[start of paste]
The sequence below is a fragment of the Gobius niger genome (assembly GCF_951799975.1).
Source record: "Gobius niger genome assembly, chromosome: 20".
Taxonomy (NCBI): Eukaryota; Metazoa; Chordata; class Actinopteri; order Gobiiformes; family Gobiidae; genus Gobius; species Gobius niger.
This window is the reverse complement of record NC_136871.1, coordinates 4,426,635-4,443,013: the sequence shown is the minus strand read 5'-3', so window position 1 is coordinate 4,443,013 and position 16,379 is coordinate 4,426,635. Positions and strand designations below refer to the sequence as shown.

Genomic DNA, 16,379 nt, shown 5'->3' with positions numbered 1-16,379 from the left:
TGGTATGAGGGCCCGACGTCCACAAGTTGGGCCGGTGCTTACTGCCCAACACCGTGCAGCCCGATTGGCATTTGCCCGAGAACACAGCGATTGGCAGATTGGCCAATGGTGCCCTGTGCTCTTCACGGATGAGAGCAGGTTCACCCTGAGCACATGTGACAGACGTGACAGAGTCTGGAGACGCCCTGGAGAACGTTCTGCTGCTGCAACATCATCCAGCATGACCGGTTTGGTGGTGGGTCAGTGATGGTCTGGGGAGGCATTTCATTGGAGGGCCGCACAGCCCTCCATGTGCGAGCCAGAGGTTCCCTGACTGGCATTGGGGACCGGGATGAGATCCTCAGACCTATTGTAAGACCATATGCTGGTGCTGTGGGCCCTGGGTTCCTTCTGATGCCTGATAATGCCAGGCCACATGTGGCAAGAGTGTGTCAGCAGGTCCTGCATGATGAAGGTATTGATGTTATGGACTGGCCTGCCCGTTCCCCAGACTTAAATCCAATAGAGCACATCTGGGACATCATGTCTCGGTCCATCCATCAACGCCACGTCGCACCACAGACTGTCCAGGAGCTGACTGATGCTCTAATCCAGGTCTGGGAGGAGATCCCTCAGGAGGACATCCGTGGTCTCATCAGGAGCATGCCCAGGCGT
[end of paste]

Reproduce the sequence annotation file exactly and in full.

The sequence below is a fragment of the Gobius niger genome (assembly GCF_951799975.1).
Source record: "Gobius niger genome assembly, chromosome: 20".
Taxonomy (NCBI): Eukaryota; Metazoa; Chordata; class Actinopteri; order Gobiiformes; family Gobiidae; genus Gobius; species Gobius niger.
This window is the reverse complement of record NC_136871.1, coordinates 4,426,635-4,443,013: the sequence shown is the minus strand read 5'-3', so window position 1 is coordinate 4,443,013 and position 16,379 is coordinate 4,426,635. Positions and strand designations below refer to the sequence as shown.

Genomic DNA, 16,379 nt, shown 5'->3' with positions numbered 1-16,379 from the left:
TGGTATGAGGGCCCGACGTCCACAAGTTGGGCCGGTGCTTACTGCCCAACACCGTGCAGCCCGATTGGCATTTGCCCGAGAACACAGCGATTGGCAGATTGGCCAATGGTGCCCTGTGCTCTTCACGGATGAGAGCAGGTTCACCCTGAGCACATGTGACAGACGTGACAGAGTCTGGAGACGCCCTGGAGAACGTTCTGCTGCTGCAACATCATCCAGCATGACCGGTTTGGTGGTGGGTCAGTGATGGTCTGGGGAGGCATTTCATTGGAGGGCCGCACAGCCCTCCATGTGCGAGCCAGAGGTTCCCTGACTGGCATTGGGGACCGGGATGAGATCCTCAGACCTATTGTAAGACCATATGCTGGTGCTGTGGGCCCTGGGTTCCTTCTGATGCCTGATAATGCCAGGCCACATGTGGCAAGAGTGTGTCAGCAGGTCCTGCATGATGAAGGTATTGATGTTATGGACTGGCCTGCCCGTTCCCCAGACTTAAATCCAATAGAGCACATCTGGGACATCATGTCTCGGTCCATCCATCAACGCCACGTCGCACCACAGACTGTCCAGGAGCTGACTGATGCTCTAATCCAGGTCTGGGAGGAGATCCCTCAGGAGGACATCCGTGGTCTCATCAGGAGCATGCCCAGGCGT